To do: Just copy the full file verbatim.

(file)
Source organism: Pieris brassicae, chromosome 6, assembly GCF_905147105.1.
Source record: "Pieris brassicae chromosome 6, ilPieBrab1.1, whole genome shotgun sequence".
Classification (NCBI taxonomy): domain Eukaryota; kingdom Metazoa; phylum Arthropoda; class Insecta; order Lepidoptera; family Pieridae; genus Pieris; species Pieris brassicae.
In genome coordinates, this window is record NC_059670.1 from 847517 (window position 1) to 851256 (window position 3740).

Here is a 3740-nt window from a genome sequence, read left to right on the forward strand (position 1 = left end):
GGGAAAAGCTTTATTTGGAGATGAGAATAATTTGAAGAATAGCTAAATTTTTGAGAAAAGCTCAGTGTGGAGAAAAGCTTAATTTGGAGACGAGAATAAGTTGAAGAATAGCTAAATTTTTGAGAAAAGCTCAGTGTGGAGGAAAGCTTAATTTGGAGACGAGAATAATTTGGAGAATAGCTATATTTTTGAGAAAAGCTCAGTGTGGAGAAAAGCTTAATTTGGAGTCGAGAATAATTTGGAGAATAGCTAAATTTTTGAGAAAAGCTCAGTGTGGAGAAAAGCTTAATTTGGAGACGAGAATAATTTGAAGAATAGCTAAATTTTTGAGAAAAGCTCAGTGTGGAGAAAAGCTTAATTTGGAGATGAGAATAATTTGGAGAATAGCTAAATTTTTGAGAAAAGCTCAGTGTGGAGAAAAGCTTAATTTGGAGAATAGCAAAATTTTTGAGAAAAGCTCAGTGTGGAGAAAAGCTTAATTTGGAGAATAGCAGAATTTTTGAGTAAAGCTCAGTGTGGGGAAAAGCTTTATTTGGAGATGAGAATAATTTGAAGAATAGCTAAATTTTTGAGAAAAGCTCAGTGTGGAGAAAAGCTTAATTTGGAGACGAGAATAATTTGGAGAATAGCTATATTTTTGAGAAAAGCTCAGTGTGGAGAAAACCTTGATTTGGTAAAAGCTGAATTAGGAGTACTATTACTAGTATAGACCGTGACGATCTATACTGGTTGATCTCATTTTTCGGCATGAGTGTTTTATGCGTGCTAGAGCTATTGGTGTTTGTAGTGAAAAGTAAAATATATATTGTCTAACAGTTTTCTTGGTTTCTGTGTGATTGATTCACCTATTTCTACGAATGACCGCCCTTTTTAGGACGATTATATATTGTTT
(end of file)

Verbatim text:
Source organism: Pieris brassicae, chromosome 6, assembly GCF_905147105.1.
Source record: "Pieris brassicae chromosome 6, ilPieBrab1.1, whole genome shotgun sequence".
Classification (NCBI taxonomy): domain Eukaryota; kingdom Metazoa; phylum Arthropoda; class Insecta; order Lepidoptera; family Pieridae; genus Pieris; species Pieris brassicae.
In genome coordinates, this window is record NC_059670.1 from 847517 (window position 1) to 851256 (window position 3740).

Here is a 3740-nt window from a genome sequence, read left to right on the forward strand (position 1 = left end):
GGGAAAAGCTTTATTTGGAGATGAGAATAATTTGAAGAATAGCTAAATTTTTGAGAAAAGCTCAGTGTGGAGAAAAGCTTAATTTGGAGACGAGAATAAGTTGAAGAATAGCTAAATTTTTGAGAAAAGCTCAGTGTGGAGGAAAGCTTAATTTGGAGACGAGAATAATTTGGAGAATAGCTATATTTTTGAGAAAAGCTCAGTGTGGAGAAAAGCTTAATTTGGAGTCGAGAATAATTTGGAGAATAGCTAAATTTTTGAGAAAAGCTCAGTGTGGAGAAAAGCTTAATTTGGAGACGAGAATAATTTGAAGAATAGCTAAATTTTTGAGAAAAGCTCAGTGTGGAGAAAAGCTTAATTTGGAGATGAGAATAATTTGGAGAATAGCTAAATTTTTGAGAAAAGCTCAGTGTGGAGAAAAGCTTAATTTGGAGAATAGCAAAATTTTTGAGAAAAGCTCAGTGTGGAGAAAAGCTTAATTTGGAGAATAGCAGAATTTTTGAGTAAAGCTCAGTGTGGGGAAAAGCTTTATTTGGAGATGAGAATAATTTGAAGAATAGCTAAATTTTTGAGAAAAGCTCAGTGTGGAGAAAAGCTTAATTTGGAGACGAGAATAATTTGGAGAATAGCTATATTTTTGAGAAAAGCTCAGTGTGGAGAAAACCTTGATTTGGTAAAAGCTGAATTAGGAGTACTATTACTAGTATAGACCGTGACGATCTATACTGGTTGATCTCATTTTTCGGCATGAGTGTTTTATGCGTGCTAGAGCTATTGGTGTTTGTAGTGAAAAGTAAAATATATATTGTCTAACAGTTTTCTTGGTTTCTGTGTGATTGATTCACCTATTTCTACGAATGACCGCCCTTTTTAGGACGATTATATATTGTTT